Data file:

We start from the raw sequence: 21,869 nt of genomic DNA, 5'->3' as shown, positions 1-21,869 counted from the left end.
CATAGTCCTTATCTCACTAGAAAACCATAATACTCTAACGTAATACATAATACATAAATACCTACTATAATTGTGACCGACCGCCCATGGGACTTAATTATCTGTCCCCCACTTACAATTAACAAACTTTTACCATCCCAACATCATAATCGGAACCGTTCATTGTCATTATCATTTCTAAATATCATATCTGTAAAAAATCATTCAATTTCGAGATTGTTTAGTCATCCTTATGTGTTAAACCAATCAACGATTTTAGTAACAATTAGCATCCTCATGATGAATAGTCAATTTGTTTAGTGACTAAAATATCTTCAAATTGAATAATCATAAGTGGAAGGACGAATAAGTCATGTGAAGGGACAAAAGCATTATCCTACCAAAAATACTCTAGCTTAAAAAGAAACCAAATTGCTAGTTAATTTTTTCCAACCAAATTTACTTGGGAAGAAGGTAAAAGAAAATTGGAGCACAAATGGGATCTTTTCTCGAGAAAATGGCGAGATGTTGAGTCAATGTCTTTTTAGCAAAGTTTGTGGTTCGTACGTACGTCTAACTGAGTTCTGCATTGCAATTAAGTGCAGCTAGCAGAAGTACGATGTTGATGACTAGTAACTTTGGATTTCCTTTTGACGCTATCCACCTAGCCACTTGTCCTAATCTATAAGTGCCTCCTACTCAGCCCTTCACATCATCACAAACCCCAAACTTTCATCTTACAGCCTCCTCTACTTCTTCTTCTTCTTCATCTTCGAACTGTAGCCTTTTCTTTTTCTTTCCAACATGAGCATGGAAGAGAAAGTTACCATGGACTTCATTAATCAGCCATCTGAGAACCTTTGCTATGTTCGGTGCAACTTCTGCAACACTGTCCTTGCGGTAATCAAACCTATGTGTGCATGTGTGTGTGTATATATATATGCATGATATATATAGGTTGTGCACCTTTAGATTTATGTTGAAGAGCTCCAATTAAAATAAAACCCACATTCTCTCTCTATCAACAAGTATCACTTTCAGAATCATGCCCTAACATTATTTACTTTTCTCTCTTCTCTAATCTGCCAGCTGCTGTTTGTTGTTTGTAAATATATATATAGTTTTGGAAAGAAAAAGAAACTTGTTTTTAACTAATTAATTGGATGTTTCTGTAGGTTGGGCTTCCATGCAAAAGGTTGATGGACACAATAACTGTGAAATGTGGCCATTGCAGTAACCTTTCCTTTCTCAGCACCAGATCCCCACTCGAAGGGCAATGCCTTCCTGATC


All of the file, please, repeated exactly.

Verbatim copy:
We start from the raw sequence: 21,869 nt of genomic DNA, 5'->3' as shown, positions 1-21,869 counted from the left end.
CATAGTCCTTATCTCACTAGAAAACCATAATACTCTAACGTAATACATAATACATAAATACCTACTATAATTGTGACCGACCGCCCATGGGACTTAATTATCTGTCCCCCACTTACAATTAACAAACTTTTACCATCCCAACATCATAATCGGAACCGTTCATTGTCATTATCATTTCTAAATATCATATCTGTAAAAAATCATTCAATTTCGAGATTGTTTAGTCATCCTTATGTGTTAAACCAATCAACGATTTTAGTAACAATTAGCATCCTCATGATGAATAGTCAATTTGTTTAGTGACTAAAATATCTTCAAATTGAATAATCATAAGTGGAAGGACGAATAAGTCATGTGAAGGGACAAAAGCATTATCCTACCAAAAATACTCTAGCTTAAAAAGAAACCAAATTGCTAGTTAATTTTTTCCAACCAAATTTACTTGGGAAGAAGGTAAAAGAAAATTGGAGCACAAATGGGATCTTTTCTCGAGAAAATGGCGAGATGTTGAGTCAATGTCTTTTTAGCAAAGTTTGTGGTTCGTACGTACGTCTAACTGAGTTCTGCATTGCAATTAAGTGCAGCTAGCAGAAGTACGATGTTGATGACTAGTAACTTTGGATTTCCTTTTGACGCTATCCACCTAGCCACTTGTCCTAATCTATAAGTGCCTCCTACTCAGCCCTTCACATCATCACAAACCCCAAACTTTCATCTTACAGCCTCCTCTACTTCTTCTTCTTCTTCATCTTCGAACTGTAGCCTTTTCTTTTTCTTTCCAACATGAGCATGGAAGAGAAAGTTACCATGGACTTCATTAATCAGCCATCTGAGAACCTTTGCTATGTTCGGTGCAACTTCTGCAACACTGTCCTTGCGGTAATCAAACCTATGTGTGCATGTGTGTGTGTATATATATATGCATGATATATATAGGTTGTGCACCTTTAGATTTATGTTGAAGAGCTCCAATTAAAATAAAACCCACATTCTCTCTCTATCAACAAGTATCACTTTCAGAATCATGCCCTAACATTATTTACTTTTCTCTCTTCTCTAATCTGCCAGCTGCTGTTTGTTGTTTGTAAATATATATATAGTTTTGGAAAGAAAAAGAAACTTGTTTTTAACTAATTAATTGGATGTTTCTGTAGGTTGGGCTTCCATGCAAAAGGTTGATGGACACAATAACTGTGAAATGTGGCCATTGCAGTAACCTTTCCTTTCTCAGCACCAGATCCCCACTCGAAGGGCAATGCCTTCCTGATC